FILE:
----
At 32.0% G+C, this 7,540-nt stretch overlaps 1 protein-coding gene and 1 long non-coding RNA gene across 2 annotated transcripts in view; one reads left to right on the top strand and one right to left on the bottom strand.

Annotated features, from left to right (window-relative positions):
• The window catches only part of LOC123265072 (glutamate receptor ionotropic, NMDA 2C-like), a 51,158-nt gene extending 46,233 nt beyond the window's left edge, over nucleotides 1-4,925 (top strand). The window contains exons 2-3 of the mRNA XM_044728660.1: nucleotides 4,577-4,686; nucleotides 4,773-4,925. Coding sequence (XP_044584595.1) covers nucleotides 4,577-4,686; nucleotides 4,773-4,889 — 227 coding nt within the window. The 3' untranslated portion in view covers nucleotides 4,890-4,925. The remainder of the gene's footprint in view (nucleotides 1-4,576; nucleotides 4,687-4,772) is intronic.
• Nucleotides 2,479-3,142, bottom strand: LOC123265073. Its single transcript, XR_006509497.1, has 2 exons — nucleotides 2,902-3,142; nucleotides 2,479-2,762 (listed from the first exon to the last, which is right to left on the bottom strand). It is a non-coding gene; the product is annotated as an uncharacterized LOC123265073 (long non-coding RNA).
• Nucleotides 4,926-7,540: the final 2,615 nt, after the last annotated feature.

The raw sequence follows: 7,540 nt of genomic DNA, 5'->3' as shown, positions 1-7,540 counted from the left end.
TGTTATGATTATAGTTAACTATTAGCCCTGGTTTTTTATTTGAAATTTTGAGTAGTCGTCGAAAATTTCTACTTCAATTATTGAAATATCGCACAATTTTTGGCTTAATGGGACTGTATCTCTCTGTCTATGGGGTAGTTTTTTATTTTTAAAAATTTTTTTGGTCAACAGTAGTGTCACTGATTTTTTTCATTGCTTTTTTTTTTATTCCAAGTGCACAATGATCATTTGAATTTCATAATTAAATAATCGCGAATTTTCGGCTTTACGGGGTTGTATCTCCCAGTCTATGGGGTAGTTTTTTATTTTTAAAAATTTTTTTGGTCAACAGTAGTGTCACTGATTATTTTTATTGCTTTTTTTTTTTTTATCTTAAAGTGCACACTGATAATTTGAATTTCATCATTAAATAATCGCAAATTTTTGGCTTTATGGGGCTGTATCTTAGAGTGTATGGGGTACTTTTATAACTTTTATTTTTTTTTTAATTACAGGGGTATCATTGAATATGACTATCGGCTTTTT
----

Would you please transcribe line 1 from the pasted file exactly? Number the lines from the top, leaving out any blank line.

At 32.0% G+C, this 7,540-nt stretch overlaps 1 protein-coding gene and 1 long non-coding RNA gene across 2 annotated transcripts in view; one reads left to right on the top strand and one right to left on the bottom strand.